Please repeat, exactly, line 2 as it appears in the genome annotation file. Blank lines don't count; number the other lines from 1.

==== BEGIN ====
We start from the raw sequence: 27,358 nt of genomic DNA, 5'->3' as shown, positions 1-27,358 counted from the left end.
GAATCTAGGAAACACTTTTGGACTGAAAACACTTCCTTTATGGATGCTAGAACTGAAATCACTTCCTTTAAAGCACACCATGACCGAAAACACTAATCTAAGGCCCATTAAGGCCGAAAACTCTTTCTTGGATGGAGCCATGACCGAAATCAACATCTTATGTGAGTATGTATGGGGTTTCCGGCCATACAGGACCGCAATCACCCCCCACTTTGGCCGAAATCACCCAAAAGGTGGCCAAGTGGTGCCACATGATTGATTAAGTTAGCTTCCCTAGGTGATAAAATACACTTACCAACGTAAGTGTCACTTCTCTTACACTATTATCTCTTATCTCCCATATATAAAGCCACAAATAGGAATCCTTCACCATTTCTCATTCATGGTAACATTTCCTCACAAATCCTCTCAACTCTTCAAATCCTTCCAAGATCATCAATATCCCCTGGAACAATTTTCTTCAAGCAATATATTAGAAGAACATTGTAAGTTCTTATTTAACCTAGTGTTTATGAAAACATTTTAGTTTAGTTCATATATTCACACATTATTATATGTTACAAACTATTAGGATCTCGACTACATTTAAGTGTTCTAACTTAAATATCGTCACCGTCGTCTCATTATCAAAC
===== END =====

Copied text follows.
GAATCTAGGAAACACTTTTGGACTGAAAACACTTCCTTTATGGATGCTAGAACTGAAATCACTTCCTTTAAAGCACACCATGACCGAAAACACTAATCTAAGGCCCATTAAGGCCGAAAACTCTTTCTTGGATGGAGCCATGACCGAAATCAACATCTTATGTGAGTATGTATGGGGTTTCCGGCCATACAGGACCGCAATCACCCCCCACTTTGGCCGAAATCACCCAAAAGGTGGCCAAGTGGTGCCACATGATTGATTAAGTTAGCTTCCCTAGGTGATAAAATACACTTACCAACGTAAGTGTCACTTCTCTTACACTATTATCTCTTATCTCCCATATATAAAGCCACAAATAGGAATCCTTCACCATTTCTCATTCATGGTAACATTTCCTCACAAATCCTCTCAACTCTTCAAATCCTTCCAAGATCATCAATATCCCCTGGAACAATTTTCTTCAAGCAATATATTAGAAGAACATTGTAAGTTCTTATTTAACCTAGTGTTTATGAAAACATTTTAGTTTAGTTCATATATTCACACATTATTATATGTTACAAACTATTAGGATCTCGACTACATTTAAGTGTTCTAACTTAAATATCGTCACCGTCGTCTCATTATCAAAC